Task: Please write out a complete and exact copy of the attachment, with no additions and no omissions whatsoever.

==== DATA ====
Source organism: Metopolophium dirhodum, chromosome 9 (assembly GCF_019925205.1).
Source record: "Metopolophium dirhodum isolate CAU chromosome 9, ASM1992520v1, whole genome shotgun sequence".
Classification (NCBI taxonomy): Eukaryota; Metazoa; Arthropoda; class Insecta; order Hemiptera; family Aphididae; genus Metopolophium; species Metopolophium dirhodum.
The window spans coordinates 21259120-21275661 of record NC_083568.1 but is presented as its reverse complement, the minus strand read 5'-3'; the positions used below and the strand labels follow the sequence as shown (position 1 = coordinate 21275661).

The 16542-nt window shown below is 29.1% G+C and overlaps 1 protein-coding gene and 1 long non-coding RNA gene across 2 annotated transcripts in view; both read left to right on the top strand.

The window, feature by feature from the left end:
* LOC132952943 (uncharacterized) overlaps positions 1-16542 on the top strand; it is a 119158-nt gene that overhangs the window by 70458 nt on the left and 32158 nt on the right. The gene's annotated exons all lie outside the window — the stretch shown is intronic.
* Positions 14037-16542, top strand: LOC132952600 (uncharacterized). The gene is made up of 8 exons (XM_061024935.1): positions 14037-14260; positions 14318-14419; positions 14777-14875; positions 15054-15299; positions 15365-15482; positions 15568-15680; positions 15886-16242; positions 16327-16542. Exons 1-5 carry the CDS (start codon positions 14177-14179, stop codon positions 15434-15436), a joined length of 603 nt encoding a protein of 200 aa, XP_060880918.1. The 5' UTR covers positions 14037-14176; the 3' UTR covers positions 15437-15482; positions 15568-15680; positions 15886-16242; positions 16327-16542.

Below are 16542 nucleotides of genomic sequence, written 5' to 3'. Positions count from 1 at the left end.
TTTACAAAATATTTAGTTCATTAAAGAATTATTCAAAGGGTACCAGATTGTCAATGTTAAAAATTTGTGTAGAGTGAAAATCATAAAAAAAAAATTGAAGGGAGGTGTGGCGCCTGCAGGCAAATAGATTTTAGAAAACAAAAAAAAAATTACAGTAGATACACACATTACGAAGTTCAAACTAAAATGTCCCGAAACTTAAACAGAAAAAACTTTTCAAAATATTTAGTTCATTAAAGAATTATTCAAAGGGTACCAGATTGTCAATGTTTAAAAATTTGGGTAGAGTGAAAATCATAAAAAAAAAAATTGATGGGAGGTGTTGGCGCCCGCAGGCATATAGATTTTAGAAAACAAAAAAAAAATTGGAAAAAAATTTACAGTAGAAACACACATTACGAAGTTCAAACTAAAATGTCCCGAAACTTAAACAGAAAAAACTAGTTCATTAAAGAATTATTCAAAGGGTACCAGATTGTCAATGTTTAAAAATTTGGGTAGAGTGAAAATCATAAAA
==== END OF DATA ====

Source organism: Metopolophium dirhodum, chromosome 9 (assembly GCF_019925205.1).
Source record: "Metopolophium dirhodum isolate CAU chromosome 9, ASM1992520v1, whole genome shotgun sequence".
Classification (NCBI taxonomy): Eukaryota; Metazoa; Arthropoda; class Insecta; order Hemiptera; family Aphididae; genus Metopolophium; species Metopolophium dirhodum.
The window spans coordinates 21259120-21275661 of record NC_083568.1 but is presented as its reverse complement, the minus strand read 5'-3'; the positions used below and the strand labels follow the sequence as shown (position 1 = coordinate 21275661).

The 16542-nt window shown below is 29.1% G+C and overlaps 1 protein-coding gene and 1 long non-coding RNA gene across 2 annotated transcripts in view; both read left to right on the top strand.

The window, feature by feature from the left end:
* LOC132952943 (uncharacterized) overlaps positions 1-16542 on the top strand; it is a 119158-nt gene that overhangs the window by 70458 nt on the left and 32158 nt on the right. The gene's annotated exons all lie outside the window — the stretch shown is intronic.
* Positions 14037-16542, top strand: LOC132952600 (uncharacterized). The gene is made up of 8 exons (XM_061024935.1): positions 14037-14260; positions 14318-14419; positions 14777-14875; positions 15054-15299; positions 15365-15482; positions 15568-15680; positions 15886-16242; positions 16327-16542. Exons 1-5 carry the CDS (start codon positions 14177-14179, stop codon positions 15434-15436), a joined length of 603 nt encoding a protein of 200 aa, XP_060880918.1. The 5' UTR covers positions 14037-14176; the 3' UTR covers positions 15437-15482; positions 15568-15680; positions 15886-16242; positions 16327-16542.

Below are 16542 nucleotides of genomic sequence, written 5' to 3'. Positions count from 1 at the left end.
TTTACAAAATATTTAGTTCATTAAAGAATTATTCAAAGGGTACCAGATTGTCAATGTTAAAAATTTGTGTAGAGTGAAAATCATAAAAAAAAAATTGAAGGGAGGTGTGGCGCCTGCAGGCAAATAGATTTTAGAAAACAAAAAAAAAATTACAGTAGATACACACATTACGAAGTTCAAACTAAAATGTCCCGAAACTTAAACAGAAAAAACTTTTCAAAATATTTAGTTCATTAAAGAATTATTCAAAGGGTACCAGATTGTCAATGTTTAAAAATTTGGGTAGAGTGAAAATCATAAAAAAAAAAATTGATGGGAGGTGTTGGCGCCCGCAGGCATATAGATTTTAGAAAACAAAAAAAAAATTGGAAAAAAATTTACAGTAGAAACACACATTACGAAGTTCAAACTAAAATGTCCCGAAACTTAAACAGAAAAAACTAGTTCATTAAAGAATTATTCAAAGGGTACCAGATTGTCAATGTTTAAAAATTTGGGTAGAGTGAAAATCATAAAA